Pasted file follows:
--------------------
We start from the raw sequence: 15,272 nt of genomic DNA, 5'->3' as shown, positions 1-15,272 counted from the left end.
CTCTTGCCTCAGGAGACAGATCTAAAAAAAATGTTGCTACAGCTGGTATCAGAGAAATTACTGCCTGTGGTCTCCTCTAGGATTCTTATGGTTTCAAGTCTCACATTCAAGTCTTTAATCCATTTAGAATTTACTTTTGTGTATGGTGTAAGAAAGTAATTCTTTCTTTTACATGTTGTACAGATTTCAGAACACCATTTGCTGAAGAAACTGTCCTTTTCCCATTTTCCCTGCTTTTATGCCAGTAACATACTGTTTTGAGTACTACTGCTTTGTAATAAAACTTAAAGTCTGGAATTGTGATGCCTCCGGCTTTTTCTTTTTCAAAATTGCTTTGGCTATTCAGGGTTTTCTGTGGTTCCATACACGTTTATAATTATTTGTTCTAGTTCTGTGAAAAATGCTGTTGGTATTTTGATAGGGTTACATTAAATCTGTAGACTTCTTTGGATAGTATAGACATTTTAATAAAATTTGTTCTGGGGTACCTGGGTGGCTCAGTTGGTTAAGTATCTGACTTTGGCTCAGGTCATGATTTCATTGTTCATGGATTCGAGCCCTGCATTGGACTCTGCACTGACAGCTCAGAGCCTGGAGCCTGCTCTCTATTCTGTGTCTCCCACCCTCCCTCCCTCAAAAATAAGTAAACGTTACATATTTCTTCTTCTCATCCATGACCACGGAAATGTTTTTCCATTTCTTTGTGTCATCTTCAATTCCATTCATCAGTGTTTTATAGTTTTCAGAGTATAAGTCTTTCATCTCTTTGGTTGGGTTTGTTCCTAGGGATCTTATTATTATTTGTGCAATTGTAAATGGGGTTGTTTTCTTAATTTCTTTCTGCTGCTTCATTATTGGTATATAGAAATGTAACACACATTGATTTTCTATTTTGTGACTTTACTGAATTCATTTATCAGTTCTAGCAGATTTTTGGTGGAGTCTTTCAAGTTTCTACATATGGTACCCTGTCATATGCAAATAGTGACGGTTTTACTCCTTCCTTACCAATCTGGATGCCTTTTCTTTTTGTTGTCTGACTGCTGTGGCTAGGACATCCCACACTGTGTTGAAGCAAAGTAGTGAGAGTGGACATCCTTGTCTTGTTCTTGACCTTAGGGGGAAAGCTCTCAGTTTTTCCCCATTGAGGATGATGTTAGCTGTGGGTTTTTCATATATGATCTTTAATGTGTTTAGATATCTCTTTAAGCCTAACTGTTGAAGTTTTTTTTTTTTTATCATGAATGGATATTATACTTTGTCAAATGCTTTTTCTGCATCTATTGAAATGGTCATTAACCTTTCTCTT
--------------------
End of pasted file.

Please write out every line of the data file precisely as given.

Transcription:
We start from the raw sequence: 15,272 nt of genomic DNA, 5'->3' as shown, positions 1-15,272 counted from the left end.
CTCTTGCCTCAGGAGACAGATCTAAAAAAAATGTTGCTACAGCTGGTATCAGAGAAATTACTGCCTGTGGTCTCCTCTAGGATTCTTATGGTTTCAAGTCTCACATTCAAGTCTTTAATCCATTTAGAATTTACTTTTGTGTATGGTGTAAGAAAGTAATTCTTTCTTTTACATGTTGTACAGATTTCAGAACACCATTTGCTGAAGAAACTGTCCTTTTCCCATTTTCCCTGCTTTTATGCCAGTAACATACTGTTTTGAGTACTACTGCTTTGTAATAAAACTTAAAGTCTGGAATTGTGATGCCTCCGGCTTTTTCTTTTTCAAAATTGCTTTGGCTATTCAGGGTTTTCTGTGGTTCCATACACGTTTATAATTATTTGTTCTAGTTCTGTGAAAAATGCTGTTGGTATTTTGATAGGGTTACATTAAATCTGTAGACTTCTTTGGATAGTATAGACATTTTAATAAAATTTGTTCTGGGGTACCTGGGTGGCTCAGTTGGTTAAGTATCTGACTTTGGCTCAGGTCATGATTTCATTGTTCATGGATTCGAGCCCTGCATTGGACTCTGCACTGACAGCTCAGAGCCTGGAGCCTGCTCTCTATTCTGTGTCTCCCACCCTCCCTCCCTCAAAAATAAGTAAACGTTACATATTTCTTCTTCTCATCCATGACCACGGAAATGTTTTTCCATTTCTTTGTGTCATCTTCAATTCCATTCATCAGTGTTTTATAGTTTTCAGAGTATAAGTCTTTCATCTCTTTGGTTGGGTTTGTTCCTAGGGATCTTATTATTATTTGTGCAATTGTAAATGGGGTTGTTTTCTTAATTTCTTTCTGCTGCTTCATTATTGGTATATAGAAATGTAACACACATTGATTTTCTATTTTGTGACTTTACTGAATTCATTTATCAGTTCTAGCAGATTTTTGGTGGAGTCTTTCAAGTTTCTACATATGGTACCCTGTCATATGCAAATAGTGACGGTTTTACTCCTTCCTTACCAATCTGGATGCCTTTTCTTTTTGTTGTCTGACTGCTGTGGCTAGGACATCCCACACTGTGTTGAAGCAAAGTAGTGAGAGTGGACATCCTTGTCTTGTTCTTGACCTTAGGGGGAAAGCTCTCAGTTTTTCCCCATTGAGGATGATGTTAGCTGTGGGTTTTTCATATATGATCTTTAATGTGTTTAGATATCTCTTTAAGCCTAACTGTTGAAGTTTTTTTTTTTTTATCATGAATGGATATTATACTTTGTCAAATGCTTTTTCTGCATCTATTGAAATGGTCATTAACCTTTCTCTT